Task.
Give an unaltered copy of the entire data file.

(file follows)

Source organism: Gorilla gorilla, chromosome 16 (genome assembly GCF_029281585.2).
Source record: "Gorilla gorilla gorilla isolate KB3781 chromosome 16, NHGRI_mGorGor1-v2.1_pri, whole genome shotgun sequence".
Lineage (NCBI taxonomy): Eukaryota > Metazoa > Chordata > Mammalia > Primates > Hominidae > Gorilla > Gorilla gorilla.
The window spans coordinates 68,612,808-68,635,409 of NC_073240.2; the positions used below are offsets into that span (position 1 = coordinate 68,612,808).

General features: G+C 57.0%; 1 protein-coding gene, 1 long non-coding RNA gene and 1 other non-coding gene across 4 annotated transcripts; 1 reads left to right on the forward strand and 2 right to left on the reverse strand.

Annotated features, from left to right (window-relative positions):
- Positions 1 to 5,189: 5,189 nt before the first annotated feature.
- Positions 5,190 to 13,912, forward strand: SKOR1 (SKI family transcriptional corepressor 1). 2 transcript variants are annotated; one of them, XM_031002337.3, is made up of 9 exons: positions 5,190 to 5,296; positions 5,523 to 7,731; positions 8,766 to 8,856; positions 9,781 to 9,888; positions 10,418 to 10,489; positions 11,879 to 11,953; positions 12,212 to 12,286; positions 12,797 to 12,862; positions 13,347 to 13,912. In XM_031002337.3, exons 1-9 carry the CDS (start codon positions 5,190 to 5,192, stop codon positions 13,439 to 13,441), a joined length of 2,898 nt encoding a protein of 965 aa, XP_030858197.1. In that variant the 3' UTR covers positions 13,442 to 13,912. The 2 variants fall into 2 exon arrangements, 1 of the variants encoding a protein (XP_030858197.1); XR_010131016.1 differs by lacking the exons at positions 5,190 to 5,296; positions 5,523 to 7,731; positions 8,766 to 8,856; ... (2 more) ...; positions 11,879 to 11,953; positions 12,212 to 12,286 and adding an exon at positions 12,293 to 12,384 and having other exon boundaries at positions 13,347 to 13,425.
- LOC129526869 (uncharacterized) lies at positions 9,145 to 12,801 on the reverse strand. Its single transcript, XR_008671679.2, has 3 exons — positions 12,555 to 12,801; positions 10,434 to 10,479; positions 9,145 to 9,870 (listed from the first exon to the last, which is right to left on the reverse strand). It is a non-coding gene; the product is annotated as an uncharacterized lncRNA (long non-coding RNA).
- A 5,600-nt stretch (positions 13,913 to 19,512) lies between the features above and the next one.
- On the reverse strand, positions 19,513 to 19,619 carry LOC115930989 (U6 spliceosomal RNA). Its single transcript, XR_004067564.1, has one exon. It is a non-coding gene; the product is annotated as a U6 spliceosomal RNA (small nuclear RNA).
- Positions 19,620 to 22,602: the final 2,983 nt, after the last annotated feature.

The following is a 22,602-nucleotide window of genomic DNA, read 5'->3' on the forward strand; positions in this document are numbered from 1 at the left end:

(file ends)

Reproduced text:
Source organism: Gorilla gorilla, chromosome 16 (genome assembly GCF_029281585.2).
Source record: "Gorilla gorilla gorilla isolate KB3781 chromosome 16, NHGRI_mGorGor1-v2.1_pri, whole genome shotgun sequence".
Lineage (NCBI taxonomy): Eukaryota > Metazoa > Chordata > Mammalia > Primates > Hominidae > Gorilla > Gorilla gorilla.
The window spans coordinates 68,612,808-68,635,409 of NC_073240.2; the positions used below are offsets into that span (position 1 = coordinate 68,612,808).

General features: G+C 57.0%; 1 protein-coding gene, 1 long non-coding RNA gene and 1 other non-coding gene across 4 annotated transcripts; 1 reads left to right on the forward strand and 2 right to left on the reverse strand.

Annotated features, from left to right (window-relative positions):
- Positions 1 to 5,189: 5,189 nt before the first annotated feature.
- Positions 5,190 to 13,912, forward strand: SKOR1 (SKI family transcriptional corepressor 1). 2 transcript variants are annotated; one of them, XM_031002337.3, is made up of 9 exons: positions 5,190 to 5,296; positions 5,523 to 7,731; positions 8,766 to 8,856; positions 9,781 to 9,888; positions 10,418 to 10,489; positions 11,879 to 11,953; positions 12,212 to 12,286; positions 12,797 to 12,862; positions 13,347 to 13,912. In XM_031002337.3, exons 1-9 carry the CDS (start codon positions 5,190 to 5,192, stop codon positions 13,439 to 13,441), a joined length of 2,898 nt encoding a protein of 965 aa, XP_030858197.1. In that variant the 3' UTR covers positions 13,442 to 13,912. The 2 variants fall into 2 exon arrangements, 1 of the variants encoding a protein (XP_030858197.1); XR_010131016.1 differs by lacking the exons at positions 5,190 to 5,296; positions 5,523 to 7,731; positions 8,766 to 8,856; ... (2 more) ...; positions 11,879 to 11,953; positions 12,212 to 12,286 and adding an exon at positions 12,293 to 12,384 and having other exon boundaries at positions 13,347 to 13,425.
- LOC129526869 (uncharacterized) lies at positions 9,145 to 12,801 on the reverse strand. Its single transcript, XR_008671679.2, has 3 exons — positions 12,555 to 12,801; positions 10,434 to 10,479; positions 9,145 to 9,870 (listed from the first exon to the last, which is right to left on the reverse strand). It is a non-coding gene; the product is annotated as an uncharacterized lncRNA (long non-coding RNA).
- A 5,600-nt stretch (positions 13,913 to 19,512) lies between the features above and the next one.
- On the reverse strand, positions 19,513 to 19,619 carry LOC115930989 (U6 spliceosomal RNA). Its single transcript, XR_004067564.1, has one exon. It is a non-coding gene; the product is annotated as a U6 spliceosomal RNA (small nuclear RNA).
- Positions 19,620 to 22,602: the final 2,983 nt, after the last annotated feature.

The following is a 22,602-nucleotide window of genomic DNA, read 5'->3' on the forward strand; positions in this document are numbered from 1 at the left end: